Ilha da Queimada Grande Is Also Known as Snake Island Because It Is Home to One of the Most Venomous Snakes in the World

Snake Island Is So Dangerous That the Brazilian Navy Has Forbidden Anyone From Landing There

Snake Island Is So Dangerous That the Brazilian Navy Has Forbidden Anyone From Landing There

Atlas Obscura
Your Guide to the World's Hidden Wonders
Oct. 20 2015 12:30 PM

An Island You Don’t Want to Visit

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While Snake Island is the most famous island ruled by a single species, it is by no means the only "animal island." Pigs, rabbits, seals, and crabs have all made their claim to island kingdoms—and many of them would be a lot more fun to wander around than Snake Island. Here are some of our favorite "animal islands." 

CAT ISLAND: Tashirojima, Japan

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Tashirojima's human population, once 1,000, is now just around 100. But the number of cats continues to grow. Unlike snakes, cats are beloved by both residents and tourists who care for them, and the island even features cat-shaped buildings.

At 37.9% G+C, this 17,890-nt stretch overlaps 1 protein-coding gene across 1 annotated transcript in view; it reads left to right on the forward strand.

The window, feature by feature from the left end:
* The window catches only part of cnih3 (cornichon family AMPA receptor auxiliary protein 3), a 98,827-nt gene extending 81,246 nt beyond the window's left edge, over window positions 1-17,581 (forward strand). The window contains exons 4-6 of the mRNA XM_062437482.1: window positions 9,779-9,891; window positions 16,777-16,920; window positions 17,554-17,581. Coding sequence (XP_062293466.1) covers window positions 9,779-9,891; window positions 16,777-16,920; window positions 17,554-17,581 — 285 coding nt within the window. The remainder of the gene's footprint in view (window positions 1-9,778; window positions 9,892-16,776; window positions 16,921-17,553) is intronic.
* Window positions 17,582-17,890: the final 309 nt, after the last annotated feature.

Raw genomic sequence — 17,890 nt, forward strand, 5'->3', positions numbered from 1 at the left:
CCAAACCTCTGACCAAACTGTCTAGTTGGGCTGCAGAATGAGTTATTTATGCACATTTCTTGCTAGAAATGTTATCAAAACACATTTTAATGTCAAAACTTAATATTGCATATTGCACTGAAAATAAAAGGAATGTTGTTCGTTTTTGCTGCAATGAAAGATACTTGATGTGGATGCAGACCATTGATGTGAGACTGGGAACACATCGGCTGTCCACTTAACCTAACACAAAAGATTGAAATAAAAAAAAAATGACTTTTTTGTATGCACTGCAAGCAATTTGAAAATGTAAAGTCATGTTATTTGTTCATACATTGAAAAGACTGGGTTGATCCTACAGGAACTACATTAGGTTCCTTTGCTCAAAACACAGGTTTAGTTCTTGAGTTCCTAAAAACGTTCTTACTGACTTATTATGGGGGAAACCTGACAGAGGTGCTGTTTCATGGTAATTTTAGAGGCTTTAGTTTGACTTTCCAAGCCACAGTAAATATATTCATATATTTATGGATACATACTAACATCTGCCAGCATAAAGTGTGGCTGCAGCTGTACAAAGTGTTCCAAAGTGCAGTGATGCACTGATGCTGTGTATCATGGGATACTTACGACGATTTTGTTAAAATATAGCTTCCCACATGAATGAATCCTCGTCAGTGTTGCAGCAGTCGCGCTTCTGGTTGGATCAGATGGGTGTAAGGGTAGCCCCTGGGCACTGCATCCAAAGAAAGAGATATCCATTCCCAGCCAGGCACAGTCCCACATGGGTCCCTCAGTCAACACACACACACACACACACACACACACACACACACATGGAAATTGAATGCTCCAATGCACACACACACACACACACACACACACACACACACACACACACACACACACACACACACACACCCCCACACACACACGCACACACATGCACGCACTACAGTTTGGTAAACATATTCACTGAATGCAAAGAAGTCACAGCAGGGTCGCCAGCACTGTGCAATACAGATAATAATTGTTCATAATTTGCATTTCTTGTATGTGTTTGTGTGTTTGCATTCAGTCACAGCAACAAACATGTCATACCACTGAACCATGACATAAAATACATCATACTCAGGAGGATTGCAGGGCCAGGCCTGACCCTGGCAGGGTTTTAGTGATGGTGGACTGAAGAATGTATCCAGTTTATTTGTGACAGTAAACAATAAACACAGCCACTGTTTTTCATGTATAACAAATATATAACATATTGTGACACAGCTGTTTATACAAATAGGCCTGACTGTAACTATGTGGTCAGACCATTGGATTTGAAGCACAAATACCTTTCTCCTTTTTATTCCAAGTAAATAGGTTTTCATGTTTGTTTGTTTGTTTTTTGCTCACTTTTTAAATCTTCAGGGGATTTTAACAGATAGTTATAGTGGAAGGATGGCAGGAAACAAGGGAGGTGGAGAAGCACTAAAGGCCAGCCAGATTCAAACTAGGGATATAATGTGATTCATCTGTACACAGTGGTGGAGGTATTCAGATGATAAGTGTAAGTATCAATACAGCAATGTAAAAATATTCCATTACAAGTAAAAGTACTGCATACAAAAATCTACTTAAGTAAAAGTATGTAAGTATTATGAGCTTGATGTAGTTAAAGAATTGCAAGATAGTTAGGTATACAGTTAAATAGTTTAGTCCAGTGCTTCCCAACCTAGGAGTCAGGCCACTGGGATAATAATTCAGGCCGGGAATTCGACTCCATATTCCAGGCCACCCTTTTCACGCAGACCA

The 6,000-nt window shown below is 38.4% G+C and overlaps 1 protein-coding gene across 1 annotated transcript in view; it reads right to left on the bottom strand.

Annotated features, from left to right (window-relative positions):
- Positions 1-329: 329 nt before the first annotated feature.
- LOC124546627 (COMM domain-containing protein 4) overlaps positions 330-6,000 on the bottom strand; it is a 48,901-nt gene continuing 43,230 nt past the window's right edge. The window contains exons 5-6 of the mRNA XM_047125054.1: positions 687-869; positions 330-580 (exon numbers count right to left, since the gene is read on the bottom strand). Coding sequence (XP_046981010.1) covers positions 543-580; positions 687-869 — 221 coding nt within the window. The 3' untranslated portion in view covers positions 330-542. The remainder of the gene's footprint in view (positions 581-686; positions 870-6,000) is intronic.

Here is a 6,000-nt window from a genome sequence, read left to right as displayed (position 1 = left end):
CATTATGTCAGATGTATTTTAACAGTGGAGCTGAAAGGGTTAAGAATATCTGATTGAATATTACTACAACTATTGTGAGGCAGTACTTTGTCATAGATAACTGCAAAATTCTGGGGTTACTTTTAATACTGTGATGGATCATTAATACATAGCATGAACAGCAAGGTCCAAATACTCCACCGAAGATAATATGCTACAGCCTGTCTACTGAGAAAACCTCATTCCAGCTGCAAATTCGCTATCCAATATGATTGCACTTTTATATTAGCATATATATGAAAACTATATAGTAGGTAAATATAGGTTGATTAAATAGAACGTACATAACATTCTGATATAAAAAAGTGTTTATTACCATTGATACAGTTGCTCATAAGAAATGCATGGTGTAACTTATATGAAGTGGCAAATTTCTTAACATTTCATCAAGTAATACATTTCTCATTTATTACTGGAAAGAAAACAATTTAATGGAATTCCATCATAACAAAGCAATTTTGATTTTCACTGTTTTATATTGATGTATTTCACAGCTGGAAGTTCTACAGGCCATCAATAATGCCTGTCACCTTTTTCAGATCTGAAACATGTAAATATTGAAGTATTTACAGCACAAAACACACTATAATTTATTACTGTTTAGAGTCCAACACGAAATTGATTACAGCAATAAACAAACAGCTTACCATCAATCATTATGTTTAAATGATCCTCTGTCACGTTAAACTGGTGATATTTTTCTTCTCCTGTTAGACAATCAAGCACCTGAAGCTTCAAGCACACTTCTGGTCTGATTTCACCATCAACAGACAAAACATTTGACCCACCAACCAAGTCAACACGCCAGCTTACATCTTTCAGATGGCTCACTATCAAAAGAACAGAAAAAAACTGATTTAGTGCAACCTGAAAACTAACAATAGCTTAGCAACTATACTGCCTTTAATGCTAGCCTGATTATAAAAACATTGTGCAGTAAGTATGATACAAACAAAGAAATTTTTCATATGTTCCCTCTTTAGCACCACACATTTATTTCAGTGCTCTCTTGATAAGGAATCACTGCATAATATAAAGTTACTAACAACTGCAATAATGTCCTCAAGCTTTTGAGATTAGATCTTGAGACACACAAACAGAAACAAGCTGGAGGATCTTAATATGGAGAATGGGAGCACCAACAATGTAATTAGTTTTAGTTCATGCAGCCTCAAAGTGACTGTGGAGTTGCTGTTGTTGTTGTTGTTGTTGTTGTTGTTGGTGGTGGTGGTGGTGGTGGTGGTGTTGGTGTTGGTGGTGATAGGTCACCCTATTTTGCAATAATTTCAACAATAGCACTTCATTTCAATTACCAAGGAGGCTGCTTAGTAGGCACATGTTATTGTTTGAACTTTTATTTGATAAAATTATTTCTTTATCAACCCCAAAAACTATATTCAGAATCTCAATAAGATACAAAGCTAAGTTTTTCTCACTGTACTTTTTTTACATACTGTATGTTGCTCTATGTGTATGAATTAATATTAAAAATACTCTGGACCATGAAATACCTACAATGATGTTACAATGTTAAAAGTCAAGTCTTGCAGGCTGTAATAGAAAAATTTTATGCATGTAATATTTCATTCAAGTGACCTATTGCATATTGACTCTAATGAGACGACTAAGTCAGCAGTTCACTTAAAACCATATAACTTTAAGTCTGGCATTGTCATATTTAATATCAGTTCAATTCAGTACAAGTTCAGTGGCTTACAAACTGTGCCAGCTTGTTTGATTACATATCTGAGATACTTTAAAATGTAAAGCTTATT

(We previously covered Cat Island on our 100 Wonders video series.)

RABBIT ISLAND: Ōkunoshima, Japan

Once home to a secret poison gas factory meant to create deadly and illegal weapons for WWII, this island is now home to thousands upon thousands of rabbits. Although the exact origin of the rabbits is a bit unclear, it is believed that they descended from animals used as test subjects at the deadly factory that were released when Japan surrendered. 

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SEAL ISLAND: False Bay, South Africa

Off the coast of Cape Town, South Africa, is an island that serves as a major site for Cape Fur Seal breeding. It might be tempting to visit the seals were it not surrounded by the "ring of death," a hunting ground for great white sharks looking for any seal foolish enough to stray far from their island stronghold. Seal Island, it seems, like Snake Island, is best left unvisited.  

For more on Atlas Obscura's animal islands take a look at our animal island category page, where we have over a dozen different animal islands ranging from creatures great to small. 

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